Exhibition News: DISCOMPOSURE at Richard Telles in LA
JULY 7 –AUGUST 19, 2017
Opening, Friday, July 7, from 5 to 7pm
Richard Telles Fine Art
7380 Beverly Blvd
Los Angeles, CA
“Phantoms are the obsessional and constrictive fact for all those who strive to create.”
–Pierre Klossowski (1905-2001)
Posited by Klossowski, the “phantom” is an obsessional mental image produced by forces of impulse in the psyche. Discomposure, akin to anxiety and other emotive impulses, fuels these “phantoms”. Artist may use them to push otherwise representational images into unforeseen permutations, while allowing materials to help distort their appearances further. Each in their unique ways, Carroll Dunham, Victor Estrada, Elizabeth Murray, and Sterling Ruby have worked in this fashion with traditional materials, borrowing tropes from cartoons, modern figuration, and post-war abstraction, estranging them further through obsessive and prolific studio practices.
In two drawings by the late Elizabeth Murray, one of which is entitled “Whazzat #1,” a cartoony body splays across the picture plane, as if subjective reality contorted itself in response to a frenetic and tense urban life: they are cubist reveries gone awry. In his works on paper, Carroll Dunham submits to his id with renderings of contorted women, often revealing their engorged genitalia. His drawings, always signed with the month, day, and year, serve almost as a diaristic notations for his phantoms. Both Dunham and Murray exploit the atavistic tendencies in drawing and painting, reacting to a discomposure that cannot be understood intellectually.
Victor Estrada begins with similar cues, albeit twisting and exaggerating figures in an “American” landscape. Aspects of surrealism and abjection are paired with his anxious building of topographical textures with acrylic paint; he insists that his figures seemingly remain in state of primordial becoming. Similarly for Sterling Ruby, his polychrome ceramic work, entitled “Facial (6377),” feels almost pre-Neolithic. Here, the aforementioned “phantoms” are seemingly expedited into soft clay—and hardened by fire, an impulse of nature itself.
Carroll Dunham recently held a solo exhibition at Blum and Poe, Los Angeles in 2017 and Galerie Eva Presenhuber, Zurich in 2016. He has been the subject of solo exhibitions at Museum Ludwig, Cologne in 2008; Drammens Museum, Drammen, Norway in 2006; and at the New Museum, New York in 2002. He has been included in group exhibitions at venues such as The Whitney Museum of American Art, New York; the Museum of Modern Art, New York; the Museum of Contemporary Art, Chicago; the Museum of Contemporary Art, Los Angeles; and the Hessel Museum of Art, Annandale-on-Hudson, New York. He lives and works in New York.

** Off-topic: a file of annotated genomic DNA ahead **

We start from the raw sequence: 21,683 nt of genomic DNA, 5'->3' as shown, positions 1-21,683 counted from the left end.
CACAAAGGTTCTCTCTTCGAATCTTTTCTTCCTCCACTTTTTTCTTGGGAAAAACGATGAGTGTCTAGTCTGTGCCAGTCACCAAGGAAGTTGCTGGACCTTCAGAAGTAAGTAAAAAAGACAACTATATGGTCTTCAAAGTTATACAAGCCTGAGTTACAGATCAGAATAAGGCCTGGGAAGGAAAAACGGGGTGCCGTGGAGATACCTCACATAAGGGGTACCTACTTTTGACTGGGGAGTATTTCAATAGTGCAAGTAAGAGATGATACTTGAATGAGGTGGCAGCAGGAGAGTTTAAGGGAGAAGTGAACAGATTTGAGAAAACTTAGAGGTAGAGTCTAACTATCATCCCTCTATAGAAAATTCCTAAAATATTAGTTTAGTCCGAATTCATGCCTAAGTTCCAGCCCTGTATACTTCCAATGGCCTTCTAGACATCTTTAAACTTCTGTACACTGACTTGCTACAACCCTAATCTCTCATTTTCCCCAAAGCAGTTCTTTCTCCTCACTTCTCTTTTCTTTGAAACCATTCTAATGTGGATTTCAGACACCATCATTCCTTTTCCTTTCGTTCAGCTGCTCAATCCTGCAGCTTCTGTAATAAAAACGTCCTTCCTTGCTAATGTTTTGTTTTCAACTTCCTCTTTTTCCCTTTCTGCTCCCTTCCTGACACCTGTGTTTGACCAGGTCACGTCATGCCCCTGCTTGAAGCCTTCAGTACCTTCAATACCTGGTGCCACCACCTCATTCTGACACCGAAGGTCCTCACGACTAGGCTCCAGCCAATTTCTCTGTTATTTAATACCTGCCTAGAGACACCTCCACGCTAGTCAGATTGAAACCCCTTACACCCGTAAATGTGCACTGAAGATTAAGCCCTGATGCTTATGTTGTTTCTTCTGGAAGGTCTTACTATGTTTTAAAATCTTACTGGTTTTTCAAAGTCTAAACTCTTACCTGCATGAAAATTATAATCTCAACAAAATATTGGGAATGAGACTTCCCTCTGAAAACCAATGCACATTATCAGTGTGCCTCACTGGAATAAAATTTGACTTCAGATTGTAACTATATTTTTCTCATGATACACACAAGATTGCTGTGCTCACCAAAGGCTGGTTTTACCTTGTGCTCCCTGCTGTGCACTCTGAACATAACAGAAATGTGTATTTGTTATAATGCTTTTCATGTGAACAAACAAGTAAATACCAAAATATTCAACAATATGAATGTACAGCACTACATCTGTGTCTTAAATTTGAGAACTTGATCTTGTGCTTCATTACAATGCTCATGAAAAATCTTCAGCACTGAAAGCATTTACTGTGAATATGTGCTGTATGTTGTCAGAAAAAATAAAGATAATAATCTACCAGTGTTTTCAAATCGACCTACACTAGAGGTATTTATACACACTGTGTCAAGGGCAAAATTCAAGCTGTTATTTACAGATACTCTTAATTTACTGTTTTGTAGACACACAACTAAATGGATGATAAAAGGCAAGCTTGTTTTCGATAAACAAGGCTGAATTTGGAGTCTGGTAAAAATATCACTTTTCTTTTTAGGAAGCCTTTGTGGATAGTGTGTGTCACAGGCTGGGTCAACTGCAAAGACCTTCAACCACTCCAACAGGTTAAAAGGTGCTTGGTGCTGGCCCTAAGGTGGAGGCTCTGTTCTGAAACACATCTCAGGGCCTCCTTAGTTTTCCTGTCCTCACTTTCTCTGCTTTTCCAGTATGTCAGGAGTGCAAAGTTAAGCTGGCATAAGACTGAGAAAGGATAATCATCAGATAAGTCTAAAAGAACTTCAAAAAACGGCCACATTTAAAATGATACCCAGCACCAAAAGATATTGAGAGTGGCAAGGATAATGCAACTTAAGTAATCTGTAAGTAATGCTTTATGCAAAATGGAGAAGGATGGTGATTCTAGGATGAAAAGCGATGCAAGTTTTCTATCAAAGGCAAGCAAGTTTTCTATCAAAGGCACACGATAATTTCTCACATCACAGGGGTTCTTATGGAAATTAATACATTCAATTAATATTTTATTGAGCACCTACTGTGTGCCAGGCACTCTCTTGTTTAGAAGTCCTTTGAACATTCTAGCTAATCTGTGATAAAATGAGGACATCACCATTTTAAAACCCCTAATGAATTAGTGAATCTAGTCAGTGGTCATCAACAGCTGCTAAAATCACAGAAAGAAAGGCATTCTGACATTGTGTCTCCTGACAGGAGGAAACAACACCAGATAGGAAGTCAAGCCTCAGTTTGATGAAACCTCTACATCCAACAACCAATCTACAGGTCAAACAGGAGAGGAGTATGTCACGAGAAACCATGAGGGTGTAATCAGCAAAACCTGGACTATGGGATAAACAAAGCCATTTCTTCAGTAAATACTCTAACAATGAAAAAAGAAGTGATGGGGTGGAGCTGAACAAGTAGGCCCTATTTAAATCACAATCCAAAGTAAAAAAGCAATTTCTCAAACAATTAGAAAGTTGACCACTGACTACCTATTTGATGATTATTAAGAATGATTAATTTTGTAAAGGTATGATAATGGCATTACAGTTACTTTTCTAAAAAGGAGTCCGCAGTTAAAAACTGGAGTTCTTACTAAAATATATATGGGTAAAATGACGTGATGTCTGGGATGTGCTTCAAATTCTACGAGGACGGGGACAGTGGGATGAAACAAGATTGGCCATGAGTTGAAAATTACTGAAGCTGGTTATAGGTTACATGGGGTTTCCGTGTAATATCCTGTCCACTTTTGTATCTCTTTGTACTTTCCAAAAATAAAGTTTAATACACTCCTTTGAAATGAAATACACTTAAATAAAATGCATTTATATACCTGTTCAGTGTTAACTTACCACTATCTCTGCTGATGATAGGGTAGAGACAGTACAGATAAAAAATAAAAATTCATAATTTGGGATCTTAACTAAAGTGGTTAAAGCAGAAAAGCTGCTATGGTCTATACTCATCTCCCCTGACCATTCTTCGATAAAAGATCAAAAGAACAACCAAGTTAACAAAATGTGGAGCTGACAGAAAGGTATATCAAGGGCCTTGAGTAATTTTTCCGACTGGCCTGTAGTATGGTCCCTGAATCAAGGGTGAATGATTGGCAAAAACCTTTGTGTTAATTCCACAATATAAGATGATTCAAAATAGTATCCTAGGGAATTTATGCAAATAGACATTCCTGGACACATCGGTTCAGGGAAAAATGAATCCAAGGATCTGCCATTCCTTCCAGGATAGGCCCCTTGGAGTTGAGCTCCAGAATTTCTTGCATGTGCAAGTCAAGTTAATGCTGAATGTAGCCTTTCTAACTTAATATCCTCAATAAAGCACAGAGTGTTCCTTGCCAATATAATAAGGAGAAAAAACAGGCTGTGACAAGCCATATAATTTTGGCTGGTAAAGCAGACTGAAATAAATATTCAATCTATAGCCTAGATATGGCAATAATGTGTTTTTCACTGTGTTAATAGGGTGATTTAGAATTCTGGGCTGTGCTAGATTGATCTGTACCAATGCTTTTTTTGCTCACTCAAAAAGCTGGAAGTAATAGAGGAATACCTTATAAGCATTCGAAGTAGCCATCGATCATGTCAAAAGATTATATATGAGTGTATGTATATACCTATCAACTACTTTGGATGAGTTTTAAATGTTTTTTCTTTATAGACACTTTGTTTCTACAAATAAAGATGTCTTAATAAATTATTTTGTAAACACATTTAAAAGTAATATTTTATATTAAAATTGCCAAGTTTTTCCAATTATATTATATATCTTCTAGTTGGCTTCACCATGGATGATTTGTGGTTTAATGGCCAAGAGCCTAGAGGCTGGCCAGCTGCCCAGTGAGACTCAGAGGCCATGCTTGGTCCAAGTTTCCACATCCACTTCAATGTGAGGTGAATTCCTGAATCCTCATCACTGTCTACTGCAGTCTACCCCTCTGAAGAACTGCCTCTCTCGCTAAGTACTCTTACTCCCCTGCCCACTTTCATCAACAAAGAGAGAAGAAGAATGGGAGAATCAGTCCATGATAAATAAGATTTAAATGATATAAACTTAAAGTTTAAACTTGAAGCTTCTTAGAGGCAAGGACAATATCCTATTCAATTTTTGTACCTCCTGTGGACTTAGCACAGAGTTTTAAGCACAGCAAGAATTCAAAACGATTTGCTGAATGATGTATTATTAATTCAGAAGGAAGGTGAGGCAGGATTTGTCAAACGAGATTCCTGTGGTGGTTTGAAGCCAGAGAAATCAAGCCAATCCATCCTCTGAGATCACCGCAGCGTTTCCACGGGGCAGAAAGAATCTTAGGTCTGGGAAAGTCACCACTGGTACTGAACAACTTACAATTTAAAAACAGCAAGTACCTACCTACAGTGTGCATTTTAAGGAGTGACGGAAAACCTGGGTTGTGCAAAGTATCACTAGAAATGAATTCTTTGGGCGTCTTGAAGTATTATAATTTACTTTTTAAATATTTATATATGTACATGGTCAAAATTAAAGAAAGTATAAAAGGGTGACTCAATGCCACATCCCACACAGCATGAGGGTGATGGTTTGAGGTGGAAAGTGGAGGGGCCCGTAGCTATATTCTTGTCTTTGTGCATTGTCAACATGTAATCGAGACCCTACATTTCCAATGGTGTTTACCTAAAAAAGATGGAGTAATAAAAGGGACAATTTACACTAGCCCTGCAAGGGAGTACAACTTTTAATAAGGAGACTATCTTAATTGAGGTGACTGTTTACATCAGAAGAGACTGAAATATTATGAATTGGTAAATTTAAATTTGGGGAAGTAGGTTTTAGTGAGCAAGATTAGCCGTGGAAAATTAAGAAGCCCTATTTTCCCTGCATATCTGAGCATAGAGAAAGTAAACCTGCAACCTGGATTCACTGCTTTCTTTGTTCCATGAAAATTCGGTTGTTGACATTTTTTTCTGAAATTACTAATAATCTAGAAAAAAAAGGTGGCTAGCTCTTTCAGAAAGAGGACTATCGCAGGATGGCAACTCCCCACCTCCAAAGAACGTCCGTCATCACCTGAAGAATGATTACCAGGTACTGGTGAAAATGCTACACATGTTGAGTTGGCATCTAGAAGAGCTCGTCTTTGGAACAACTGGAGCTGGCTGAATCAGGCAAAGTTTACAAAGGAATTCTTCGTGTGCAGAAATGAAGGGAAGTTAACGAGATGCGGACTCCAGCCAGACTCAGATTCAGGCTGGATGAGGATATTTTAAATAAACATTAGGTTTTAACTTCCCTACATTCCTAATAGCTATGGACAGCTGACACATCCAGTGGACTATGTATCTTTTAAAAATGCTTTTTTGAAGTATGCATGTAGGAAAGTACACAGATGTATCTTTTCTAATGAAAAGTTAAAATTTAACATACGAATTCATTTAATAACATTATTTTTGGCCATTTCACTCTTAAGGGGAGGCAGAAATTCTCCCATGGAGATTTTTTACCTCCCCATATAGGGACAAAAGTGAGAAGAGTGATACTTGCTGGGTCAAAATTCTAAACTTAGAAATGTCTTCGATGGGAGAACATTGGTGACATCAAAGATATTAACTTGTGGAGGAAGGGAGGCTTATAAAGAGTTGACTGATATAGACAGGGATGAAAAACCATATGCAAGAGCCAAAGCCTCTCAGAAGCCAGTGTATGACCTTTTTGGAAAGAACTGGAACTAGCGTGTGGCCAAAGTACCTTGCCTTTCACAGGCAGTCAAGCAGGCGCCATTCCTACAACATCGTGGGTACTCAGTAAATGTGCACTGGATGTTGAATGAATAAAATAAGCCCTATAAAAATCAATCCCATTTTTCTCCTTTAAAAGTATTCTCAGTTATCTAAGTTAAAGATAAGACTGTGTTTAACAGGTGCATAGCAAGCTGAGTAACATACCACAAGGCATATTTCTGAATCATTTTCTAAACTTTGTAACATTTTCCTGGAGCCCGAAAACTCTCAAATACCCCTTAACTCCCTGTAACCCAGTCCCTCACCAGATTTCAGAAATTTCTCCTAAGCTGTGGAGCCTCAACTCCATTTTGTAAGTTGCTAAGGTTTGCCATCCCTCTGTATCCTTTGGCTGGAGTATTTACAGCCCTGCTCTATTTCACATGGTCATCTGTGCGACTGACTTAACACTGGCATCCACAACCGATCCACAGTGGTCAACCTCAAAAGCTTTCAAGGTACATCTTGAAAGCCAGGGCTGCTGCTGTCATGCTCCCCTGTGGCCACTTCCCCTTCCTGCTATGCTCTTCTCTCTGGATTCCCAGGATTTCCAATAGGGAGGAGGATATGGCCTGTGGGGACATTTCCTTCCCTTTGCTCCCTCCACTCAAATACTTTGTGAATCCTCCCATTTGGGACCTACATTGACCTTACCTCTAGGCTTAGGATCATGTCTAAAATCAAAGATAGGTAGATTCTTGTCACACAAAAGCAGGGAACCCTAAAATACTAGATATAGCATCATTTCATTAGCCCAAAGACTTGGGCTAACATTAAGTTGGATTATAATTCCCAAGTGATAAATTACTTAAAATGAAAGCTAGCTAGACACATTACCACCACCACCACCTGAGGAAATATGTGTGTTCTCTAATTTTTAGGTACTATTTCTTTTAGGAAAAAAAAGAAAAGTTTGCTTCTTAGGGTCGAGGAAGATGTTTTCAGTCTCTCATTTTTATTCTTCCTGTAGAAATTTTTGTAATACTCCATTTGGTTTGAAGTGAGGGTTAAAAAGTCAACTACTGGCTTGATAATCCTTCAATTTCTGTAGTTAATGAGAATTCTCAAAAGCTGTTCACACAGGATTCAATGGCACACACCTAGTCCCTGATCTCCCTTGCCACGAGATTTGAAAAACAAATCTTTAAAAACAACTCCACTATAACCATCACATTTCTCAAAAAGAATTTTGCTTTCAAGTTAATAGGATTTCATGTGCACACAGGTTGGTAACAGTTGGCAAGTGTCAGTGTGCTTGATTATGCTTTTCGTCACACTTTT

Victor Estrada has exhibited since 1989, and was featured in “Helter Skelter” at the Museum of Contemporary Art, Los Angeles in 1992. He has since held solo exhibitions at Shoshana Wayne, Los Angeles in 2003, 1998, and 1993, and at Friedrich Petzel, New York in 1996. He lives and works in Los Angeles.
Elizabeth Murray had exhibited widely until her passing in 2007. Recent solo exhibitions of her work were presented at Canada, New York, curated by Carroll Dunham; and at Musée d’art Contemporain, Geneva, Switzerland in 2016. Murray was given a career retrospective at the Museum of Modern Art, New York in 2006, at which point being only the fourth woman to be given this honor in the museum’s history. She was awarded a MacArthur Fellowship in 1999. She lived and worked in New York.
Sterling Ruby’s recently solo exhibitions were held at Gagosian Gallery, New York in 2017; Sprüth Magers, Berlin; and Winterpalais, Belvedere Museum, Vienna, both in 2016. Recent group exhibitions including his work have been held at the Museum of Contemporary Art, Los Angeles; the Museum of Contemporary Art, Detroit; and Musée des Arts Décoratifs, Louvre, Paris, France, all in 2017. Ruby lives and works in Los Angeles.